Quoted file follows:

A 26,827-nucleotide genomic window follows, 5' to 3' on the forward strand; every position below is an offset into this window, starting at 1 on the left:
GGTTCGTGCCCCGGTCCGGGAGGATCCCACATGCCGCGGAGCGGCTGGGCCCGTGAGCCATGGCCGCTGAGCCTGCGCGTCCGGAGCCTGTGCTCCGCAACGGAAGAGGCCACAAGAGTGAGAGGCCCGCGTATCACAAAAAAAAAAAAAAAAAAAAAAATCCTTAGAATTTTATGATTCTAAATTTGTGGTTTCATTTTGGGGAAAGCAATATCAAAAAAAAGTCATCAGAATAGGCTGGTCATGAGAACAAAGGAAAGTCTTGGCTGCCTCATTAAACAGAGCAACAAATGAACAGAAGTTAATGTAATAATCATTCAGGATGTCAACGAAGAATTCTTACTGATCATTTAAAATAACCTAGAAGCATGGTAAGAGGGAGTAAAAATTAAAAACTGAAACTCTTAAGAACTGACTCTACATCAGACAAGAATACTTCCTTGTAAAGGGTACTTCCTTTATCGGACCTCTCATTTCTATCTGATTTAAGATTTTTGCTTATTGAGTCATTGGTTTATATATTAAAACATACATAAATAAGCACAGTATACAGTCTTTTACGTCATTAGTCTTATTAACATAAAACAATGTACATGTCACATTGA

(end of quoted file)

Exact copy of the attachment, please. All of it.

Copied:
A 26,827-nucleotide genomic window follows, 5' to 3' on the forward strand; every position below is an offset into this window, starting at 1 on the left:
GGTTCGTGCCCCGGTCCGGGAGGATCCCACATGCCGCGGAGCGGCTGGGCCCGTGAGCCATGGCCGCTGAGCCTGCGCGTCCGGAGCCTGTGCTCCGCAACGGAAGAGGCCACAAGAGTGAGAGGCCCGCGTATCACAAAAAAAAAAAAAAAAAAAAAAATCCTTAGAATTTTATGATTCTAAATTTGTGGTTTCATTTTGGGGAAAGCAATATCAAAAAAAAGTCATCAGAATAGGCTGGTCATGAGAACAAAGGAAAGTCTTGGCTGCCTCATTAAACAGAGCAACAAATGAACAGAAGTTAATGTAATAATCATTCAGGATGTCAACGAAGAATTCTTACTGATCATTTAAAATAACCTAGAAGCATGGTAAGAGGGAGTAAAAATTAAAAACTGAAACTCTTAAGAACTGACTCTACATCAGACAAGAATACTTCCTTGTAAAGGGTACTTCCTTTATCGGACCTCTCATTTCTATCTGATTTAAGATTTTTGCTTATTGAGTCATTGGTTTATATATTAAAACATACATAAATAAGCACAGTATACAGTCTTTTACGTCATTAGTCTTATTAACATAAAACAATGTACATGTCACATTGA